...and Georgia is currently a 2-point favorite, the Bulldogs would extend their own streak of being favored to 21 consecutive games which would rank as the second-longest streak in the nation in “giving points” behind... 
...on this date 59 years ago in 1956, a young couple—the Seilers—had no intention of taking their bulldog puppy to Georgia’s first home game of the season vs. Florida State, but were talked into it and ultimately did so for their “own...

September 23, 2015

The Perfect Bulldog Honored In the Perfect Bulldog Town

During the lead-up to the South Carolina game, a prestigious honor was bestowed involving another Georgia rival, which kind of got lost in the hoopla of last week.
UGA football greats, Rex Robinson, a placekicker from 1977-1980, and Richard Seymour, a defensive tackle from 1997-2000, were inducted into the Georgia-Florida Hall of Fame. For Robinson, although he was certainly pleased to be honored, the announcement was rather surprising.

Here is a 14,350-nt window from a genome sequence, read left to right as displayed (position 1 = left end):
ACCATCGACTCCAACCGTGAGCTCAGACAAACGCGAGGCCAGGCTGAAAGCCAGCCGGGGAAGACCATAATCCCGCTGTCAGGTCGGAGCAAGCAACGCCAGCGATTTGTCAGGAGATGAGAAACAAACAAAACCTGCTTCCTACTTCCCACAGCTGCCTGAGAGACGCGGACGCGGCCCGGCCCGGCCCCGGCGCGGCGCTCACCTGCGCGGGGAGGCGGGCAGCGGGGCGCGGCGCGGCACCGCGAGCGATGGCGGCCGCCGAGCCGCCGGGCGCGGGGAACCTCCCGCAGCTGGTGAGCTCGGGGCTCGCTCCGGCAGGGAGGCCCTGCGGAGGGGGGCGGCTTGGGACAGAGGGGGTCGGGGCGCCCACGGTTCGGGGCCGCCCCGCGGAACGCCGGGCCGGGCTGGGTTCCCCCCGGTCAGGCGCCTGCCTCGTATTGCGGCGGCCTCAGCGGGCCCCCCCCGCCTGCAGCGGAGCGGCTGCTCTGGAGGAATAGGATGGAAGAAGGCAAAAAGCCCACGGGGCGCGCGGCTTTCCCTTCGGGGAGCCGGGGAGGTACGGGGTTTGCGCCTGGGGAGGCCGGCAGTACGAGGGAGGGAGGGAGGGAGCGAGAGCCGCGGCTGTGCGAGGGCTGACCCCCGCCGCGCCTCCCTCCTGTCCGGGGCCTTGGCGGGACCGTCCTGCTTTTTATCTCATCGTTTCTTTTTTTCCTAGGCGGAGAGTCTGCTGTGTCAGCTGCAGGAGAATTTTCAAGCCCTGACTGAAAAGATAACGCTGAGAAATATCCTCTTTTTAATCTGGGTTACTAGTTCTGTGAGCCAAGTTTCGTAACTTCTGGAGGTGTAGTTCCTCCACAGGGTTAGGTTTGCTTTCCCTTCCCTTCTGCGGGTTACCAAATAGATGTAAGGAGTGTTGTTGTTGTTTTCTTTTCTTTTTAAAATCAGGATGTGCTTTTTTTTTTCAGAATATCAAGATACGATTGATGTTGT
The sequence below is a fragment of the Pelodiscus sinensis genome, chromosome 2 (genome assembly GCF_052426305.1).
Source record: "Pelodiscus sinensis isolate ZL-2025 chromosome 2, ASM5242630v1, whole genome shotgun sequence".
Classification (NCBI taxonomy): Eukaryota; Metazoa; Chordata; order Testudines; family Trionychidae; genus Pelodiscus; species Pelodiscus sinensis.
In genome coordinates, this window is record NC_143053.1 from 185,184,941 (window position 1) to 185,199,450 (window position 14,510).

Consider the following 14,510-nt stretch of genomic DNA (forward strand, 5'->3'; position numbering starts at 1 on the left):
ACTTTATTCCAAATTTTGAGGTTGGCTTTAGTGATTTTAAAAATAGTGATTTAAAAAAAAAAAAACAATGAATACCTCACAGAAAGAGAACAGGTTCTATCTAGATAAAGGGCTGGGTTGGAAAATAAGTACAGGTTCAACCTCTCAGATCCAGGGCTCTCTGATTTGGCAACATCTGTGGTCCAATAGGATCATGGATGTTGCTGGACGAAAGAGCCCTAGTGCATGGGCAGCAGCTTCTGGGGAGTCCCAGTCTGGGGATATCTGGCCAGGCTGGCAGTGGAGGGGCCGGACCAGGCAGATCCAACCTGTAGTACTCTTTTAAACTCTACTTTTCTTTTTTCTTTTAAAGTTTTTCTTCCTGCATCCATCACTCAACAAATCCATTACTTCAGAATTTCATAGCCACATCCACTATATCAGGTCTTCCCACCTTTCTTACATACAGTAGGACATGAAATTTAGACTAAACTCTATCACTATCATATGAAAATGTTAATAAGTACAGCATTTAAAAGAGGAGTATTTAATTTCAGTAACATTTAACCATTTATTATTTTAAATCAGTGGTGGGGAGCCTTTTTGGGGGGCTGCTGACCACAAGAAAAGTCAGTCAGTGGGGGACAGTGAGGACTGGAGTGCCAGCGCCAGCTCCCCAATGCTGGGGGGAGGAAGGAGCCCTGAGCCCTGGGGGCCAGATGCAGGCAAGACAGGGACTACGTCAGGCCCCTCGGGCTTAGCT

“It really blew me away…I was truly, and seriously surprised,” Robinson admitted. “I’ve always been happy for all the guys...READ THE REST at DAWGTIME.com. 

September 18, 2015

When Carolina Called It Quits

The 1900 UGA football team... you won't find
any quitters (or, babies) in this group!
When the Bulldogs' season opener against ULM was called with nearly 10 minutes remaining in the game, someone turned to me in the press box and asked when was the last time a Georgia football game ended "significantly" prematurely (i.e., with more than just mere seconds remaining)...

Around the turn of the century and prior to lighting being installed at football fields in the South, Georgia had a number of games called early because of darkness. Yet, around the same time, there was also a game involving the Red and Black which ended prematurely while having nothing to do with visibility, nor the weather, but when UGA's visitors simply couldn't play "good, clean football," as it was reported, nor take "decisions like men."